Can you elaborate on what you mean by he understands omakase? I'm looking to experience the omakase at umi fairly soon, and would like to know what I'm in store for. I was hoping for predominantly sushi and sashimi dishes with a few other tastings.

                                1. re: Rodzilla

                                  Omakase means something like "It's up to you." For a good omakase experience, you must sit at the bar and engage the chef. He will begin by asking you what you are hungry for and telling you what he has that's special. He'll start you out with something rather tentative, relying on you to show him what you like. He'll then design the meal based on what you like, expanding and challenging, if that's what you want. Each course will build on the last until you arrive at the end having walked through the evening's fare.

                                  Omakase should be a conversation based on food. If you're open to trying new things, you will be in for an experience of a lifetime, if you have a good chef that wants to take you on a journey. If you get an assembly-line approach, which, sadly, we experienced in Boston last time around, you will get nothing more than a bunch of menu items thrown at you all at once.

                                  Hope this helps, and sorry for the delay. Chow seems not very user friendly to me.

                              2. Ok, I'm an experienced Sushi hound and I can tell you what's up in the 'burgh...
                                New Dumpling House, Murray Ave. Squirrel Hill. -- Excellent and reminiscent of the quality, affordable NY city sushi joints where I started to eat good Sushi. Plus, if you go there regularly, the chef begins to know you and sometimes will serve you some real Japanese sweet sake from his own stash. Nothing like it!
                                Umi -- Shadyside. Good sushi, but pretentious and WAY over priced. (And for all the effete snobs out there who like to compare the prices with Boston and NY, I say apples and oranges. I wouldn't spend $175 for a Sushi meal in any city except Tokyo and you really don't have to spend that much for good fish. At Umi, you're just paying for stuck-up ambience and overpriced drinks.)
                                Chaya -- When I ate there, he used mirin in his rice and for a while I thought he had the best fish around. Haven't been in a while but my friends still rave. When he first opened, he used to got to NY City once a week to bring back fish he couldn't get here.
                                Whollys' in the strip. -- Don't know if he's there still, but there used to be a guy at the entrance who whipped it up fresh, strictly to go. Small menu, but you'd be hard pressed to find fresher fish in Pgh. He's always good and cheap too.
                                So skip Umi unless you're gonna take out a loan for dinner, and hit these other joints. they should keep you properly Sushified!

                                1. I always think its funny when people talk about "Pittsburgh's inland and is nothing like Boston or NYC because they are on the coast" I guess the year round Salmon and sea urchin harvest in Boston Harbor adds to the freshness.

                                  A little bit about the sushi business, almost all sushi in the country comes from the Moonie's New World Foods (about 75% of all restaurants fish come from here).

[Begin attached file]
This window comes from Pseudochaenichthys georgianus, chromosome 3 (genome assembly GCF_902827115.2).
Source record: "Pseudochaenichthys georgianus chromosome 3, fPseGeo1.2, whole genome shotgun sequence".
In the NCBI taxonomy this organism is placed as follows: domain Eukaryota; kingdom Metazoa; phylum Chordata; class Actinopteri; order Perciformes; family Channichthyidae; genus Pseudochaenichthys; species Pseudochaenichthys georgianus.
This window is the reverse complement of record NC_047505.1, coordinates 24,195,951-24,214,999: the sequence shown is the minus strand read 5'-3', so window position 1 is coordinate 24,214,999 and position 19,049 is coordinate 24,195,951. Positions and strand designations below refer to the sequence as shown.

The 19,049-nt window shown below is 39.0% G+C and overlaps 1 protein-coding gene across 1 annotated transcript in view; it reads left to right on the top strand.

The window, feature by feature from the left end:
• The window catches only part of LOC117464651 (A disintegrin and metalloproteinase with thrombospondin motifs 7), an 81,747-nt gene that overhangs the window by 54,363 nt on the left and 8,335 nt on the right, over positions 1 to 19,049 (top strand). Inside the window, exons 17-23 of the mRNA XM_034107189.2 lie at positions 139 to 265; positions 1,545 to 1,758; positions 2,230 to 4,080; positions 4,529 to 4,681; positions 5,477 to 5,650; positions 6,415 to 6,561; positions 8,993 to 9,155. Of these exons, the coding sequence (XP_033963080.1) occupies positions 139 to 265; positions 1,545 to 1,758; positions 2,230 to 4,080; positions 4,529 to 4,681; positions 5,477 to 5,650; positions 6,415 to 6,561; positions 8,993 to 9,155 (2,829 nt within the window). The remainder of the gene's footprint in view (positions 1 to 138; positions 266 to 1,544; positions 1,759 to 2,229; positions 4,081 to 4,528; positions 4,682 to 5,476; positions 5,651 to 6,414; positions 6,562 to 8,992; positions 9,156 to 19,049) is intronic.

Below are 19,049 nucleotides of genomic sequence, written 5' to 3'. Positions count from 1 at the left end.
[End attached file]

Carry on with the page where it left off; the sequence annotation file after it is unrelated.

NYC or SF have an argument for access to better fish because of the number of international flights to these cities. Pittsburgh usually has an four hour lag compared to NYC after its trucked here from New Jersey. The quality of the fish at this point has nothing to do with where the restaurant is located, but how much the restaurant wants to spend on getting good fish. For instance, find me some fresh tuna (never frozen) anywhere in the continental US. Heat in Chicago actually kept the fish live in tanks and killed them on the spot. That was great but limited (and $250 per person).

                                  Back to the original question. The best is Chaya and Andy in the strip. Pittsburgh fish market, Penn ave Fish and Tamari get mentions. Umi just has a nice atmosphere.

                                  Umi Restaurant
                                  5847 Ellsworth Ave, Pittsburgh, PA 15232

                                  1 Reply
                                  1. re: pierogiman

                                    I've now been to Umi several times, and I have to recommend that everyone try it at least once. I've never had anything that didn' taste amazing at UMI, I can't say that for any of the other spots..including Chaya.

                                    Umi also has the best service. The nigiri pieces are very small, but they all taste amazing.

                                    Chaya is next best for quality of the fish, the cuts are more traditional and on the larger side. I also think they use the perfect rice (taste/texture/size)

                                    I've had some very good nigiri pieces at tamari as well. If you'e looking for some type of fusion roll they are also the place to go.

                                    Plum surprised me. My dining companions non-sushi meal was dissapointing, but I had some quality piece of fish. Th service is notoriously hit or miss, and it's loud..definitely not my first choice but I'd be happy to have the sushi.

                                    Little Tokyo Bistro in south side has decent fish at a dcent price and a better ambiance than plum.

                                    Umi Restaurant
                                    5847 Ellsworth Ave, Pittsburgh, PA 15232

                                    Little Tokyo Bistro
                                    2122 E Carson St, Pittsburgh, PA 15203